When I was fourteen, I became obsessed with ‘The Legend of Zelda’. Although my father played Atari games occasionally, he did not understand my hours spent with ‘Zelda’ when I constantly replayed areas, took notes, and perfected my homemade maps on pages and pages of graph paper. For me, ‘Zelda’ was more than a game; it sparked my imagination. My father did not approve of my dedication, stating that playing many hours video games wouldn’t add up to much, wouldn’t improve any of my skills, and wouldn’t be of value to society. To him, those of us who played countless hours of video games would never contribute anything to society ever.

Until now.

Foldit is a game (yes, I’ve played it). There are several introductory puzzles that show the tools available and how to fold the protein correctly. When you make the right moves, your score increases. Do well, and you move to the next puzzle. Also, there are achievements, following the recent trend in games to have achievements. On the Foldit site is a leaderboard; the higher the score, the more efficient and complex the protein. The game even has elements of an MMO. Players can communicate in a chat room and join a group, working together to figure out how to fold proteins into complex shapes. The game is interesting, but this is not a game review.

Why do I care about Foldit? I find Foldit fascinating because the gamer’s mind, the gamer’s way of thinking, is finally being recognized. Not all video games are the same, and Foldit is for players who enjoy puzzle games. Those with the ability to see patterns and can understand how to work with a 3D object can excel at the game. The goal is to change a protein’s structure so all of the right parts are in the best place. Players don’t even need to know what a protein is to play the game. All players need to know is that certain sections need to be moved, bonds must be made, and the parts need to align. Successful players understand that moving one part of the protein impacts the whole; they know when wiggling the protein will bring the entire structure together.

Why are proteins important? Although the human genome has been mapped, genes are the instructions for proteins, which are responsible for all human activity. Proteins break down materials, repair cells, and send messages through the body. The shape of a protein determines its function. If a protein has the incorrect shape, then the function won’t happen correctly. For example, Cystic Fibrosis is a result of the body making the wrong protein; the protein needed to regulate the thickness of mucus is not made, so the lungs fill with thick mucus that becomes trapped and infected. The study of proteins can help cure diseases and develop treatments for other conditions like Alzheimer’s.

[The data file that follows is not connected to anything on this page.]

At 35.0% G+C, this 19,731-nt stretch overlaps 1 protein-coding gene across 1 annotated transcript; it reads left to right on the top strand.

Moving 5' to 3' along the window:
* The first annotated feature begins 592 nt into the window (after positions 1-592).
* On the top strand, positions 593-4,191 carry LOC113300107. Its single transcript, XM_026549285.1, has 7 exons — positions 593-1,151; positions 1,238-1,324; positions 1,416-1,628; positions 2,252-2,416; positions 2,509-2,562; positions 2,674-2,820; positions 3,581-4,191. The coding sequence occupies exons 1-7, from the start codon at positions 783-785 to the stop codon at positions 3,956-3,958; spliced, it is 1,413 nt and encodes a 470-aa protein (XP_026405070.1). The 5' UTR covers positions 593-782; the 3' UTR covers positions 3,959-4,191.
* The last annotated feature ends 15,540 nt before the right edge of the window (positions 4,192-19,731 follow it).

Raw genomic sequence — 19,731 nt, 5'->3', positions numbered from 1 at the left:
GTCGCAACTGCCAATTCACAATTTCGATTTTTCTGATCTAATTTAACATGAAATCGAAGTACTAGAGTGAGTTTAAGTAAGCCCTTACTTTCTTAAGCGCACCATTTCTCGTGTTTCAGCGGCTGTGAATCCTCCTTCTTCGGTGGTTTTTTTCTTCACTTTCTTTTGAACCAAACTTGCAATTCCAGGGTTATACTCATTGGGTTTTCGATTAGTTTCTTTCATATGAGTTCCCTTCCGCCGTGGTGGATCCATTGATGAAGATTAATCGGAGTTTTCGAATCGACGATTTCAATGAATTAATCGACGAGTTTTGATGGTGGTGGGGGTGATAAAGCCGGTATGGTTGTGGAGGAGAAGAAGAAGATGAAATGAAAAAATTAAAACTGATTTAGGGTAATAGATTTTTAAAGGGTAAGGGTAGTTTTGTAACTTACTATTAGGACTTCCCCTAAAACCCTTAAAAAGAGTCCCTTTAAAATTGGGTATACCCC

Perhaps it is the freedom of thinking of the proteins as goals in a game that has made the results of the game useful to scientists. In the lab, scientists know the purpose of proteins, and many focus on real-world applications of their work. In a game, players usually don’t care about real-world applications. The game is about solving a puzzle, getting a high score, and moving on to the next puzzle. By focusing on the protein as a shape, gamers can create random changes in proteins that scientists haven’t thought of before. And players are generating results. According to ‘Scientific American,’

In one puzzle, the researchers asked users to remodel one of four amino-acid loops on the enzyme to increase contact with the reactants. In another puzzle, players were asked for a design that would stabilize the new loop. The researchers got back nearly 70,000 designs for the first puzzle and 110,000 for the second, then synthesized a number of test enzymes based on the best designs, ultimately resulting in the final, 18-fold-more-active enzyme.

Yes, computers are fast, but computers are only as good as their programmers. The more progress players make in Foldit, the more data can be input into computers, which in turn will produce even more results. Many attribute the way gamers think to the progress being made. In the article, Justin Siegel, a post-doctoral researcher, said, “I worked for two years to make these enzymes better and I couldn’t do it. Foldit players were able to make a large jump in structural space and I still don’t fully understand how they did it.”

How can gamers make that jump? Well, they get Super Meatboy through numerous spinning blades, they get Chell through Aperture and figure out GLaDOS doesn’t have cake, and they get Mario through shifting platforms in a 3D environment. By being able to see moving patterns and process a lot of visual information at once, many gamers have skills that can be quite useful other fields. I am not surprised that gamers have helped advance protein research; what surprises me is that it has taken others so long to realize the value of the gamer’s mind. On the surface it looks like we are wasting time, but games now are more than shooting invaders from space by moving an object back and forth. Games have become more complex since the 1970s, and the skills needed to play them have evolved.

In fact, I think this is why my father detested Nintendo. The Nintendo controller was more than a joystick and a button. I remember how frustrated he became when he could not get Mario to jump from one platform to the next. Mario constantly died when he played. My father never got past the first level. I could. I was successful at getting Mario to jump and to land where I wanted. I only got frustrated when I learned that the princess was in another castle.

With the success of Foldit, I wonder what other fields gamers could be of assistance. Folding proteins has to be the first step. All gamers need is the opportunity. Make a good game, and we will play. Get us to play, and who knows what we will discover.